Over the course of a day that time compiles into a pretty significant number.

      How much do you focus on time management? Is it something you think about a lot or do you let it come more naturally?

  6. Seems like a solid piece of software. Simple, intuitive and effective. Time management and productivity have always been a great interest of me, so I’m looking forward to the time management series you were talking about. Always happy to learn!

    See you soon,
    Wim

    • Daniel M. Wood says:

      Hey Wim,

      I hope you like the series.
      Like I said above it will start at the beginning of June and be published once a week.

      I will try to go through my whole time management system as thoroughly as possible sharing different tools and techniques that can be adapted into your own personal system.

      With a little luck everyone will find that they have 1-2 hours every day that they before didn’t have.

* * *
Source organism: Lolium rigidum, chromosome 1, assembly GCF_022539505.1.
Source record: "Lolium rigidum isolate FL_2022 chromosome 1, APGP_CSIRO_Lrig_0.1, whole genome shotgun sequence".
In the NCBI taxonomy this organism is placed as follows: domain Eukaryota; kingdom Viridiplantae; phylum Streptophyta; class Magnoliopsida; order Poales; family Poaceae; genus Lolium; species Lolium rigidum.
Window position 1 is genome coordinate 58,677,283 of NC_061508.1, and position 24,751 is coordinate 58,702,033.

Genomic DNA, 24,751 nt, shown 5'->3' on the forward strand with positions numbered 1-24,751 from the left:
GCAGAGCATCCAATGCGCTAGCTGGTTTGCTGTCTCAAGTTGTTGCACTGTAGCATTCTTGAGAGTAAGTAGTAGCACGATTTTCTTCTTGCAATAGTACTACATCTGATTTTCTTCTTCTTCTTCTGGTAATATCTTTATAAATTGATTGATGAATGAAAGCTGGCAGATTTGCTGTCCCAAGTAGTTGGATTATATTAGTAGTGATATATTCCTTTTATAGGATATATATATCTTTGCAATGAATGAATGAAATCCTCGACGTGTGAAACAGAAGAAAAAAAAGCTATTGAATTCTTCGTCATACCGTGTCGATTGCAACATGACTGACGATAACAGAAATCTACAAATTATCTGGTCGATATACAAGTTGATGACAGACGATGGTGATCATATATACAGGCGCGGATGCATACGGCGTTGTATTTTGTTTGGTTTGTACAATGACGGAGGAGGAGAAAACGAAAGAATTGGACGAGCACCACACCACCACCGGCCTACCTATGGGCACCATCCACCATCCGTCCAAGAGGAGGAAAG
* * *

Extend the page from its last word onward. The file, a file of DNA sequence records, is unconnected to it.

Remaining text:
7. Daniel, thanks for posting the review. I, for one, thrive with to-do lists and goal-setting programs. We’ve had this conversation before, but writing out things is a very good thing for me and I recommend it for anyone. I would be interested in checking this program out. And catchy title, too! :)

    • Daniel M. Wood says:

      Hey Bryan,

      I should probably emailed you that I was publishing this, sorry.
      It’s right up your alley.
      It makes it easy to follow your lists.

      Sure it could be more advanced, but it is a great product considering how little we are asked to pay (only 37 dollars).

  8. Hi Daniel,
    Thanks for the heads up on this tool. Sounds like it does a great job of forcing you to identify the tasks that need and how long they will take to complete…..like any good project plan.

    Thanks for the heads up :)

    Adrian

    • Daniel M. Wood says:

      Hey Adrian,

      Thanks for stopping by and commenting.
      That is what I liked about the program as well, it forces you to focus on planning and it helps you keep yourself on track.

      Do you use any similar program yourself?